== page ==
10,000-year-old food found in Bursa cave
What is believed to have been food once upon a time – around 10,000 B.C. – has been found in the northwestern province of Bursa in a cave that has come to light after a landside and was discovered by a shepherd.
Rock paintings and kitchen materials found in the cave in the Mustafakemalpaşa district, 85 kilometers from the city center, have thrilled archaeologists.
The food, product covered in resin and calcium carbonate, was found next to a pottery believed to be 10,000 years old.
The food, experts have said, was made with wild wheat, plant root and a substance similar to milk.
Experts believe the pieces found in the cave will shed light on many unknowns about ancient culinary culture.
The Mustafakemalpaşa district has the largest number of buffaloes in the region. The dessert was named Mustafakemalpaşa cheese dessert because of the cheese in it that is made from milk produced in the region.
Preliminary examinations showed that the cave drawings, which are clearly seen, depicted an animal similar to a buffalo or a cow being hunted and trying to be domesticated. The bowls, pots, spoons, stirrers and sharp kitchen utensils found in the cave that have remained intact due to calcium carbonate were also taken for examination.
Mustafakemalpaşa district, formerly called Apolyon and located on the shore of Ulubat Lake, is the most versatile agriculture and livestock center in the region. The district, where there are over 100 large and small caves, has huge marble beds.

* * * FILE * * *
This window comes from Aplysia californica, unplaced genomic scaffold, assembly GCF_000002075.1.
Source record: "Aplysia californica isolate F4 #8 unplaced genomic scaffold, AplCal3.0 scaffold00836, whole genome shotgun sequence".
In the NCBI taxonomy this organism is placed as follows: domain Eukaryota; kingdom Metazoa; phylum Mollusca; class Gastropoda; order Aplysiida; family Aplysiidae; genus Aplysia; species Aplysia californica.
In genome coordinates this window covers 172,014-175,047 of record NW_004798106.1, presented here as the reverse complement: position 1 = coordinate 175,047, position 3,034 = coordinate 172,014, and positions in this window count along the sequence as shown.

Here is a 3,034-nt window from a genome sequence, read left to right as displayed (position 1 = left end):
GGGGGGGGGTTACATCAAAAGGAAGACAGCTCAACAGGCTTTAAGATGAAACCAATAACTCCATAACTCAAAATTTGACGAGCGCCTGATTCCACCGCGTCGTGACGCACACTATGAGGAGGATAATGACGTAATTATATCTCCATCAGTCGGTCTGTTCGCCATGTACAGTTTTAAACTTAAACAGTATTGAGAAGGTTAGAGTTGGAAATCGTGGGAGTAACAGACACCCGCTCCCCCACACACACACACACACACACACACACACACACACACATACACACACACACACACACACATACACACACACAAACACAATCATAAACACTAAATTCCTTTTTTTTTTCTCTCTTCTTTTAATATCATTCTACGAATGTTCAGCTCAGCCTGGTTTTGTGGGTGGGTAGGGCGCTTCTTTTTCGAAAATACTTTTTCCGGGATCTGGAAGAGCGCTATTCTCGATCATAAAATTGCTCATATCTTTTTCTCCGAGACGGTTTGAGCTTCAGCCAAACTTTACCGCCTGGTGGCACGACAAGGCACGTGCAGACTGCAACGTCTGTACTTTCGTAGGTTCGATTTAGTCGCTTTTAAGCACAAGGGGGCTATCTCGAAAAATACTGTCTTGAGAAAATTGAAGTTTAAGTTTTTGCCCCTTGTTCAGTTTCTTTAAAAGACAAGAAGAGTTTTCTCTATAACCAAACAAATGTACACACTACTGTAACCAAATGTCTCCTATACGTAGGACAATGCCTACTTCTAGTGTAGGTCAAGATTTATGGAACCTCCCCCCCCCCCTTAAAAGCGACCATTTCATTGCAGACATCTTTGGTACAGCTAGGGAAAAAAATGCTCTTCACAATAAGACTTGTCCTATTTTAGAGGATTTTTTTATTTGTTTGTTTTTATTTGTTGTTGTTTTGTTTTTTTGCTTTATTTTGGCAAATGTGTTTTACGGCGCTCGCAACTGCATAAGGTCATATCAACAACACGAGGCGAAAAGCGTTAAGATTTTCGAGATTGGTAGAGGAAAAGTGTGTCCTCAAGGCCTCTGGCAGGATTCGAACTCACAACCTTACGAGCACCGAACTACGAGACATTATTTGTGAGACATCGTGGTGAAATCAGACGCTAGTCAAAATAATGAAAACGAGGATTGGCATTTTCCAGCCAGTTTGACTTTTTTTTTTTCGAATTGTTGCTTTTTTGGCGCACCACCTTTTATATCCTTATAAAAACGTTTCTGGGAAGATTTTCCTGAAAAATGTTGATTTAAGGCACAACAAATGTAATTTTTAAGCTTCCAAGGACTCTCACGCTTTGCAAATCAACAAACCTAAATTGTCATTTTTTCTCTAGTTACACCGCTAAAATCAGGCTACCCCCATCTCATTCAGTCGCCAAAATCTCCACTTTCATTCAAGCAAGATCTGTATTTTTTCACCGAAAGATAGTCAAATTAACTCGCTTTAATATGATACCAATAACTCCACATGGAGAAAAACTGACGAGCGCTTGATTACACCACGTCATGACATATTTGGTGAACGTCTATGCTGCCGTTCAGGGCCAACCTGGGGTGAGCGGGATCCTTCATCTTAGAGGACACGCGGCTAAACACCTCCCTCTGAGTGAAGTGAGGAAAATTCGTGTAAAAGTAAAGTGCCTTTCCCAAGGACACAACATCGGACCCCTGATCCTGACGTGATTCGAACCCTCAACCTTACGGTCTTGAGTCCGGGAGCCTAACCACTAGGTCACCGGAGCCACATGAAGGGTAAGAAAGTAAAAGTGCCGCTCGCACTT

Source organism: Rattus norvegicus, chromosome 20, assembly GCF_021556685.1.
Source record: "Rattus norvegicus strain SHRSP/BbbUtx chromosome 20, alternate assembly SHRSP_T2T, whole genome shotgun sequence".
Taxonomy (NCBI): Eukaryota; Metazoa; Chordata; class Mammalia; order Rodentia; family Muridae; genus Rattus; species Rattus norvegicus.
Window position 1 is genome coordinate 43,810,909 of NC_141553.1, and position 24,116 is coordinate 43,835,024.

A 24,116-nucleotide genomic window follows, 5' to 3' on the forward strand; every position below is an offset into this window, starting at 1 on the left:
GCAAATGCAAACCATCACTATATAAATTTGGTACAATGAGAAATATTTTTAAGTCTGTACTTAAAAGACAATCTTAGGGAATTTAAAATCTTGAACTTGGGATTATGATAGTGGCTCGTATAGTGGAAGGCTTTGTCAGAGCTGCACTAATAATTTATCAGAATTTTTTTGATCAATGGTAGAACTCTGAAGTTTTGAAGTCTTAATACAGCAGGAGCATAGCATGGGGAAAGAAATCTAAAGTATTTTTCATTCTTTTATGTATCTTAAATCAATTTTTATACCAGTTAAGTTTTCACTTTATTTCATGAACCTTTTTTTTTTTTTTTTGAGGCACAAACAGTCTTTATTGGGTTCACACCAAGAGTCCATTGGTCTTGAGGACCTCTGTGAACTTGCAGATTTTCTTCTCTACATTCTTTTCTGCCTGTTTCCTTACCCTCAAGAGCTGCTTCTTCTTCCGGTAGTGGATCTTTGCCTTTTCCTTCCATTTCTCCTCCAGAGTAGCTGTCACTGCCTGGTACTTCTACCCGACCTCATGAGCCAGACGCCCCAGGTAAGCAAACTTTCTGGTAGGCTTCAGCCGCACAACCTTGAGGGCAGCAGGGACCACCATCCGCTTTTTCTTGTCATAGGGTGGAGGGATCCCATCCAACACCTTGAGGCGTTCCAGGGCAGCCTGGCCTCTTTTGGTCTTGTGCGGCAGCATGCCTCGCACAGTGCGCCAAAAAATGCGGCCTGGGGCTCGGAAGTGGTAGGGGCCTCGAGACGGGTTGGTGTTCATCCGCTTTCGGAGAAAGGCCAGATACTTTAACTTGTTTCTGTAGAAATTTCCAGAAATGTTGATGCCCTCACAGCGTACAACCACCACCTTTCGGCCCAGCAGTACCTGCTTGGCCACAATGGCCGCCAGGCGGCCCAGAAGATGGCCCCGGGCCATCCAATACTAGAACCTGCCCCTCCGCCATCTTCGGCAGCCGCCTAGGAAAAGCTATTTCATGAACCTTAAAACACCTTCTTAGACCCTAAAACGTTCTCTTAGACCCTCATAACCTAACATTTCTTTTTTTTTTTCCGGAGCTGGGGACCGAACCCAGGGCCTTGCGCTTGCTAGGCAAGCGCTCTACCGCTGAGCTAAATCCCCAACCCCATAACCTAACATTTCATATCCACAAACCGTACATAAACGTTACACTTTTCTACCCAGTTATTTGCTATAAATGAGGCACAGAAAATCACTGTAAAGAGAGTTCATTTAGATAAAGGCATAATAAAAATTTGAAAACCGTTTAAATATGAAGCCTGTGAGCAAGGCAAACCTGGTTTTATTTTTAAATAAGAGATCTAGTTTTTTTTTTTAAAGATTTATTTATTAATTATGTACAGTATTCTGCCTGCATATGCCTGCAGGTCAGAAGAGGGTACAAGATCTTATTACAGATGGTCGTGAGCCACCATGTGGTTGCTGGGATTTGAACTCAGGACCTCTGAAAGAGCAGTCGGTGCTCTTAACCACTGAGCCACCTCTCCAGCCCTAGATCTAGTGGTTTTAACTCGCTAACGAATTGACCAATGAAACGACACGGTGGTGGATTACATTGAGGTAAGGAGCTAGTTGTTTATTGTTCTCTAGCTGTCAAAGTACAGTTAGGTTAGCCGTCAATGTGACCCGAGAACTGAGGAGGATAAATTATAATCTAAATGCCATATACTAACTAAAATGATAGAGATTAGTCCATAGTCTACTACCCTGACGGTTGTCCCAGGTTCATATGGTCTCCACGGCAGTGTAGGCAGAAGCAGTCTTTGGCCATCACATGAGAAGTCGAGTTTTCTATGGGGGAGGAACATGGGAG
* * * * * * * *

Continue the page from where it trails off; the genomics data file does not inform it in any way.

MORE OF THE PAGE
The largest elephant fossil in the world was found during the long-time excavations in the Paşalar area of Mustafakemalpaşa district, and the giant elephant fossil was registered with the name Paşa Elephant (Gamphotherium Paşalarensis).
British and Finnish natural history experts and faculty members from various universities in the United States have been participating in the studies carried out for many years under the leadership of the Culture and Tourism Ministry and Ankara University’s Berna Alpagut.
There are fossils dating back 15 million years on the wide plain called the Gönen Bowl, which includes the Mustafakemalpaşa district.
Scientists say that calcium carbonate in the marble beds in the region and dense forests, which are rich in terms of resin, are also important factors in the durability of fossils.